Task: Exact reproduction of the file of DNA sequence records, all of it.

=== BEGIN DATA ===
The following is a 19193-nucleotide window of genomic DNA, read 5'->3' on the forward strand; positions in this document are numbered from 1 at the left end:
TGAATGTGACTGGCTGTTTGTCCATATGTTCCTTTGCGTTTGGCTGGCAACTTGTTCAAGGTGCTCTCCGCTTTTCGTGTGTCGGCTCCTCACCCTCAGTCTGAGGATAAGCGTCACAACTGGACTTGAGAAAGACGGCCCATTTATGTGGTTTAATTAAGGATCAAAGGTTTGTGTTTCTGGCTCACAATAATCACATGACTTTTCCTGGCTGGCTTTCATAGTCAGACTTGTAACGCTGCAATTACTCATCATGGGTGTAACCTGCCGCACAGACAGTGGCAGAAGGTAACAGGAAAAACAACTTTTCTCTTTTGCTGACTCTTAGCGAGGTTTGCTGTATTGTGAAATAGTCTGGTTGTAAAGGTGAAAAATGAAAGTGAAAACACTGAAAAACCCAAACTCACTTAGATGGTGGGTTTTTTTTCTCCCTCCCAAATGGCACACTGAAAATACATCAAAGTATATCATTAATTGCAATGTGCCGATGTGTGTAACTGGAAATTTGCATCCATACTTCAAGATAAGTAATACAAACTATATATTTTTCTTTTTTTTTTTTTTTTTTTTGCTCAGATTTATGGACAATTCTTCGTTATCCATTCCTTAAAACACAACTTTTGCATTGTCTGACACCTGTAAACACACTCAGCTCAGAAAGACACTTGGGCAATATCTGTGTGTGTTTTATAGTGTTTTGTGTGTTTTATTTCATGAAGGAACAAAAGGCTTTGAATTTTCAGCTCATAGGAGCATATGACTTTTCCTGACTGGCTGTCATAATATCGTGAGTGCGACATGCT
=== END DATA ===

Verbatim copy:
The following is a 19193-nucleotide window of genomic DNA, read 5'->3' on the forward strand; positions in this document are numbered from 1 at the left end:
TGAATGTGACTGGCTGTTTGTCCATATGTTCCTTTGCGTTTGGCTGGCAACTTGTTCAAGGTGCTCTCCGCTTTTCGTGTGTCGGCTCCTCACCCTCAGTCTGAGGATAAGCGTCACAACTGGACTTGAGAAAGACGGCCCATTTATGTGGTTTAATTAAGGATCAAAGGTTTGTGTTTCTGGCTCACAATAATCACATGACTTTTCCTGGCTGGCTTTCATAGTCAGACTTGTAACGCTGCAATTACTCATCATGGGTGTAACCTGCCGCACAGACAGTGGCAGAAGGTAACAGGAAAAACAACTTTTCTCTTTTGCTGACTCTTAGCGAGGTTTGCTGTATTGTGAAATAGTCTGGTTGTAAAGGTGAAAAATGAAAGTGAAAACACTGAAAAACCCAAACTCACTTAGATGGTGGGTTTTTTTTCTCCCTCCCAAATGGCACACTGAAAATACATCAAAGTATATCATTAATTGCAATGTGCCGATGTGTGTAACTGGAAATTTGCATCCATACTTCAAGATAAGTAATACAAACTATATATTTTTCTTTTTTTTTTTTTTTTTTTTGCTCAGATTTATGGACAATTCTTCGTTATCCATTCCTTAAAACACAACTTTTGCATTGTCTGACACCTGTAAACACACTCAGCTCAGAAAGACACTTGGGCAATATCTGTGTGTGTTTTATAGTGTTTTGTGTGTTTTATTTCATGAAGGAACAAAAGGCTTTGAATTTTCAGCTCATAGGAGCATATGACTTTTCCTGACTGGCTGTCATAATATCGTGAGTGCGACATGCT